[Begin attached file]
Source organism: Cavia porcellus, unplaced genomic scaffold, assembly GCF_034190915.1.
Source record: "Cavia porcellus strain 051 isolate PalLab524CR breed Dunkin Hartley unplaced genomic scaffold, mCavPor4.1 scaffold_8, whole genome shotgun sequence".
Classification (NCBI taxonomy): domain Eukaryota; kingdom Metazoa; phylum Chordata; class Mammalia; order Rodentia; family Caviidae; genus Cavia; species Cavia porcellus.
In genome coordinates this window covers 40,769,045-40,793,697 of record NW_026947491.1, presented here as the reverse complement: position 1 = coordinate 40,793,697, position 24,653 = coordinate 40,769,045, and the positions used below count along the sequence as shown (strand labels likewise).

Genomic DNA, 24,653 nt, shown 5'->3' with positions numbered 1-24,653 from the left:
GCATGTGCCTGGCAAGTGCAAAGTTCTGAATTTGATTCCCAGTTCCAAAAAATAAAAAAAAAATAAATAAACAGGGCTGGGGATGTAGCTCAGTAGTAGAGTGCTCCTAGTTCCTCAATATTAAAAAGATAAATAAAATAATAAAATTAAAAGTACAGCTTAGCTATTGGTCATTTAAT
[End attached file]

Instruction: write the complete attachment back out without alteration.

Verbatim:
Source organism: Cavia porcellus, unplaced genomic scaffold, assembly GCF_034190915.1.
Source record: "Cavia porcellus strain 051 isolate PalLab524CR breed Dunkin Hartley unplaced genomic scaffold, mCavPor4.1 scaffold_8, whole genome shotgun sequence".
Classification (NCBI taxonomy): domain Eukaryota; kingdom Metazoa; phylum Chordata; class Mammalia; order Rodentia; family Caviidae; genus Cavia; species Cavia porcellus.
In genome coordinates this window covers 40,769,045-40,793,697 of record NW_026947491.1, presented here as the reverse complement: position 1 = coordinate 40,793,697, position 24,653 = coordinate 40,769,045, and the positions used below count along the sequence as shown (strand labels likewise).

Genomic DNA, 24,653 nt, shown 5'->3' with positions numbered 1-24,653 from the left:
GCATGTGCCTGGCAAGTGCAAAGTTCTGAATTTGATTCCCAGTTCCAAAAAATAAAAAAAAAATAAATAAACAGGGCTGGGGATGTAGCTCAGTAGTAGAGTGCTCCTAGTTCCTCAATATTAAAAAGATAAATAAAATAATAAAATTAAAAGTACAGCTTAGCTATTGGTCATTTAAT